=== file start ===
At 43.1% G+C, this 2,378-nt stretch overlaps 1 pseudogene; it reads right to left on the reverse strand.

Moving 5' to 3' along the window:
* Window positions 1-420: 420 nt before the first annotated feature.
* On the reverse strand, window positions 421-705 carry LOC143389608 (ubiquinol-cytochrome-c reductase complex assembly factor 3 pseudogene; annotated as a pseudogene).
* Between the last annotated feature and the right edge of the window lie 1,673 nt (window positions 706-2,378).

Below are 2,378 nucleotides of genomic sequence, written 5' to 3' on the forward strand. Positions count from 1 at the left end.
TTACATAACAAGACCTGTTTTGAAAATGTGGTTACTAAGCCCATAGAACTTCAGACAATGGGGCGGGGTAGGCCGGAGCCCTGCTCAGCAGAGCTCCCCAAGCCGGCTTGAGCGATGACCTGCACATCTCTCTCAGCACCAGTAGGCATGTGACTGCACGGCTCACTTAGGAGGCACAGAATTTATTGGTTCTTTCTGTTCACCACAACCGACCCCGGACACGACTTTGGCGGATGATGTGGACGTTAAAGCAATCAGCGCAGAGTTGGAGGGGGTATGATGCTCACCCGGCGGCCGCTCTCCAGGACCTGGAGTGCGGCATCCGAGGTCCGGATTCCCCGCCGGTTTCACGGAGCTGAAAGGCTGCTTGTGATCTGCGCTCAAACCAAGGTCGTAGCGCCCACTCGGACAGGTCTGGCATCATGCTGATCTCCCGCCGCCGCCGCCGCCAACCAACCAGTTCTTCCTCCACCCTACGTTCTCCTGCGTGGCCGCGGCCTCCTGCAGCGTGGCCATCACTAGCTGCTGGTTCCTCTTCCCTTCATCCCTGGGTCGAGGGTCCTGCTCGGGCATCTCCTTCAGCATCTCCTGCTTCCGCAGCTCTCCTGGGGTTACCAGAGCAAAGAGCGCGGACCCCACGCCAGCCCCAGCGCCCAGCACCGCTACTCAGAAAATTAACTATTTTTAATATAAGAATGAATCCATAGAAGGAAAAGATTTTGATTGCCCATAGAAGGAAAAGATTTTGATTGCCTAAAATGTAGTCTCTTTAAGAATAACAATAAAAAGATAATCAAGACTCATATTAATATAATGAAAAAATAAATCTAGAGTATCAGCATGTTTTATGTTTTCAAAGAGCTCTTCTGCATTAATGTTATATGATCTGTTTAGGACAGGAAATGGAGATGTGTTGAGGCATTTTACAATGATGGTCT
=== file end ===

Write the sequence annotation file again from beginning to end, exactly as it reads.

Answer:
At 43.1% G+C, this 2,378-nt stretch overlaps 1 pseudogene; it reads right to left on the reverse strand.

Moving 5' to 3' along the window:
* Window positions 1-420: 420 nt before the first annotated feature.
* On the reverse strand, window positions 421-705 carry LOC143389608 (ubiquinol-cytochrome-c reductase complex assembly factor 3 pseudogene; annotated as a pseudogene).
* Between the last annotated feature and the right edge of the window lie 1,673 nt (window positions 706-2,378).

Below are 2,378 nucleotides of genomic sequence, written 5' to 3' on the forward strand. Positions count from 1 at the left end.
TTACATAACAAGACCTGTTTTGAAAATGTGGTTACTAAGCCCATAGAACTTCAGACAATGGGGCGGGGTAGGCCGGAGCCCTGCTCAGCAGAGCTCCCCAAGCCGGCTTGAGCGATGACCTGCACATCTCTCTCAGCACCAGTAGGCATGTGACTGCACGGCTCACTTAGGAGGCACAGAATTTATTGGTTCTTTCTGTTCACCACAACCGACCCCGGACACGACTTTGGCGGATGATGTGGACGTTAAAGCAATCAGCGCAGAGTTGGAGGGGGTATGATGCTCACCCGGCGGCCGCTCTCCAGGACCTGGAGTGCGGCATCCGAGGTCCGGATTCCCCGCCGGTTTCACGGAGCTGAAAGGCTGCTTGTGATCTGCGCTCAAACCAAGGTCGTAGCGCCCACTCGGACAGGTCTGGCATCATGCTGATCTCCCGCCGCCGCCGCCGCCAACCAACCAGTTCTTCCTCCACCCTACGTTCTCCTGCGTGGCCGCGGCCTCCTGCAGCGTGGCCATCACTAGCTGCTGGTTCCTCTTCCCTTCATCCCTGGGTCGAGGGTCCTGCTCGGGCATCTCCTTCAGCATCTCCTGCTTCCGCAGCTCTCCTGGGGTTACCAGAGCAAAGAGCGCGGACCCCACGCCAGCCCCAGCGCCCAGCACCGCTACTCAGAAAATTAACTATTTTTAATATAAGAATGAATCCATAGAAGGAAAAGATTTTGATTGCCCATAGAAGGAAAAGATTTTGATTGCCTAAAATGTAGTCTCTTTAAGAATAACAATAAAAAGATAATCAAGACTCATATTAATATAATGAAAAAATAAATCTAGAGTATCAGCATGTTTTATGTTTTCAAAGAGCTCTTCTGCATTAATGTTATATGATCTGTTTAGGACAGGAAATGGAGATGTGTTGAGGCATTTTACAATGATGGTCT